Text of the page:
What to Avoid as You Begin Shopping for the Holidays

It’s that time of year again. The holidays are when we get together with loved ones and celebrate various traditions and beliefs. While everyone has different rituals, food choices, and ways they spend their time, one thing most of us have in common is shopping for our holiday gifts.

While it should be a fun-filled activity, the truth is it’s often stressful and overwhelming. Between budget constraints, the ever-growing list of people to buy for, the crowds, and the traffic, holiday shopping can be utterly exhausting. But never fear; we’ve put together this handy guide of what to avoid before you begin shopping for those holiday gifts.

1. Overpriced Items

Sadly, overpriced items go hand in hand with holiday shopping. Often, a store will hike the price of an item before putting it on “sale” to make it seem like you’re getting a good deal. So it’s important to compare prices before you begin shopping. Use apps like Price Spy and Kelkoo to track the cost of an item across several retailers and alert you when the prices are at their best.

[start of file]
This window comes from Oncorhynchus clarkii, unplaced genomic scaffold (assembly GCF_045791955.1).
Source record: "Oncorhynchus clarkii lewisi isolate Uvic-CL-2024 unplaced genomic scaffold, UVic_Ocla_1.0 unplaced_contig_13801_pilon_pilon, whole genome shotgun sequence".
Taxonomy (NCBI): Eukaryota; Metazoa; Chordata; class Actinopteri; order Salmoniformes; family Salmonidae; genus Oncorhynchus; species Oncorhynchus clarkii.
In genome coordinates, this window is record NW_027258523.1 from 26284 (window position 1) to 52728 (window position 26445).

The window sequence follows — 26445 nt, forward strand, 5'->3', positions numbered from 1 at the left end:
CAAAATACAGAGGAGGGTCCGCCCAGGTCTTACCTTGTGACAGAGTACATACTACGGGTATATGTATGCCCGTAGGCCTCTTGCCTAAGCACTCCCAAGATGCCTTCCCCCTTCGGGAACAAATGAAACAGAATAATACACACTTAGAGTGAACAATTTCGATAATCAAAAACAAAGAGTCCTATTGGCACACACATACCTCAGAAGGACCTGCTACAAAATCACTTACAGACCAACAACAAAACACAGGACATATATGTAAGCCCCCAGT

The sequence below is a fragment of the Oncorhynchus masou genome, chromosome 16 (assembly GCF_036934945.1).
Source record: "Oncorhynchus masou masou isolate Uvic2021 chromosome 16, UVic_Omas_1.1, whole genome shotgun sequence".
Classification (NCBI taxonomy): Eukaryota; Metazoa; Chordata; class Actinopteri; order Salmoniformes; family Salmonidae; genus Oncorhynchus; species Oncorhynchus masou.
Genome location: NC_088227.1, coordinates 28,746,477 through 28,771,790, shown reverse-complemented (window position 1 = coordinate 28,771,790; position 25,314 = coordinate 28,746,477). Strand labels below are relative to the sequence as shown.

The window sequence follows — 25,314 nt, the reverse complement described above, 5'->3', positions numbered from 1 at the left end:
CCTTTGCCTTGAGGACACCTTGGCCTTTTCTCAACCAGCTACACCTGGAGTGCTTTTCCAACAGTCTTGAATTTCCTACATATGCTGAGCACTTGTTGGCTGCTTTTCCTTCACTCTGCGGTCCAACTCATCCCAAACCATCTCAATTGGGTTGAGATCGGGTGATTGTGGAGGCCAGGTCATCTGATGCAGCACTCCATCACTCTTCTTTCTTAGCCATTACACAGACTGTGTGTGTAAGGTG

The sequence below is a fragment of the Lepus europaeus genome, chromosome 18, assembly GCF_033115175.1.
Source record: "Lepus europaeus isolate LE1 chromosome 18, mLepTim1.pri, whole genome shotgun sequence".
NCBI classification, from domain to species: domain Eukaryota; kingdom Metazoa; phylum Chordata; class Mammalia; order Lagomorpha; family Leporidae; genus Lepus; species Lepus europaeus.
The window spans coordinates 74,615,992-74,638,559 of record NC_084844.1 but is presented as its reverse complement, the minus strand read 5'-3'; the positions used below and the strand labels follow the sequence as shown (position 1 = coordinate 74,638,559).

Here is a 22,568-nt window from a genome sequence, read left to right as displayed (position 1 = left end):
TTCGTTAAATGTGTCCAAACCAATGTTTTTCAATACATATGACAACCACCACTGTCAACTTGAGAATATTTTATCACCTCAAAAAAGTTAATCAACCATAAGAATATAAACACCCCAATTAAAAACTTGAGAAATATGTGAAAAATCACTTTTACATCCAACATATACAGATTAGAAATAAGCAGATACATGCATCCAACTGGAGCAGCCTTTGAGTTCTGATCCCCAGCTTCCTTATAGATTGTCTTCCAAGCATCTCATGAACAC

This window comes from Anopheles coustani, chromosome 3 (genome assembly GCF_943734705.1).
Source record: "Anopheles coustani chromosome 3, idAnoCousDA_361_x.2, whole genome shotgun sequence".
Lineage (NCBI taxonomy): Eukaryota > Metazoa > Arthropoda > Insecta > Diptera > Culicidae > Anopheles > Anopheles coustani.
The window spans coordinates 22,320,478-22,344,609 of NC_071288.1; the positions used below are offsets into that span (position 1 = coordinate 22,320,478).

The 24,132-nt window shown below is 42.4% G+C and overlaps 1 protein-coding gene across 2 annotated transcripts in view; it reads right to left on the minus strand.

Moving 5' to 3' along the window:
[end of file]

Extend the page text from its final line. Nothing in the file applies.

You can also do it the old-fashioned way by going through circulars and visiting stores before you put your money down. You can avoid overpriced items altogether by doing alternative gift-giving, like buying second-hand items and trolling thrift stores for treasures. Homemade gifts are another option, and they aren’t as bad as they seem. Especially in today’s economy, people may genuinely appreciate a knitted hat or homemade lasagna.

Offer a service like car detailing or lawn care; nobody will hate the gift of help. If you need to shop for specific gifts like bedding, for example, remember that bedsheets for better sleep can be found just as easily at Target as they can at Macy’s. Gifts don’t need to be pricey to be helpful.

2. Getting Into Arguments With Fellow Shoppers